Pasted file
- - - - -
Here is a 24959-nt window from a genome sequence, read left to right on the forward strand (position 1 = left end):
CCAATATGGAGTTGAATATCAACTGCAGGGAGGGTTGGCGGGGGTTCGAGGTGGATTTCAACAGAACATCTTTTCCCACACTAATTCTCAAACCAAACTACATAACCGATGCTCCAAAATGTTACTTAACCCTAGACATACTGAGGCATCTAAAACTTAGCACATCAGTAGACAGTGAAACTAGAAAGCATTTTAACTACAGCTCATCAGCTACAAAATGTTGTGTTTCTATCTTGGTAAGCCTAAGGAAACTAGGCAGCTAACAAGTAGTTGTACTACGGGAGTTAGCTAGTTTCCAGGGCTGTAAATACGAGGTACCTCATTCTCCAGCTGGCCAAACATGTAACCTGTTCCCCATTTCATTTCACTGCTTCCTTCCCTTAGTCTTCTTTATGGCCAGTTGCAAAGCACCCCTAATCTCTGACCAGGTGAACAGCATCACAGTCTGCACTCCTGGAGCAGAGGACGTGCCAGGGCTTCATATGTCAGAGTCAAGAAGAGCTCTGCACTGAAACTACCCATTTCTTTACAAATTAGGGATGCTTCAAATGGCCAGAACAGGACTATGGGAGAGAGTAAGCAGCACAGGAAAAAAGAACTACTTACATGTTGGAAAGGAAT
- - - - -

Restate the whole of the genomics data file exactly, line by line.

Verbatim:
Here is a 24959-nt window from a genome sequence, read left to right on the forward strand (position 1 = left end):
CCAATATGGAGTTGAATATCAACTGCAGGGAGGGTTGGCGGGGGTTCGAGGTGGATTTCAACAGAACATCTTTTCCCACACTAATTCTCAAACCAAACTACATAACCGATGCTCCAAAATGTTACTTAACCCTAGACATACTGAGGCATCTAAAACTTAGCACATCAGTAGACAGTGAAACTAGAAAGCATTTTAACTACAGCTCATCAGCTACAAAATGTTGTGTTTCTATCTTGGTAAGCCTAAGGAAACTAGGCAGCTAACAAGTAGTTGTACTACGGGAGTTAGCTAGTTTCCAGGGCTGTAAATACGAGGTACCTCATTCTCCAGCTGGCCAAACATGTAACCTGTTCCCCATTTCATTTCACTGCTTCCTTCCCTTAGTCTTCTTTATGGCCAGTTGCAAAGCACCCCTAATCTCTGACCAGGTGAACAGCATCACAGTCTGCACTCCTGGAGCAGAGGACGTGCCAGGGCTTCATATGTCAGAGTCAAGAAGAGCTCTGCACTGAAACTACCCATTTCTTTACAAATTAGGGATGCTTCAAATGGCCAGAACAGGACTATGGGAGAGAGTAAGCAGCACAGGAAAAAAGAACTACTTACATGTTGGAAAGGAAT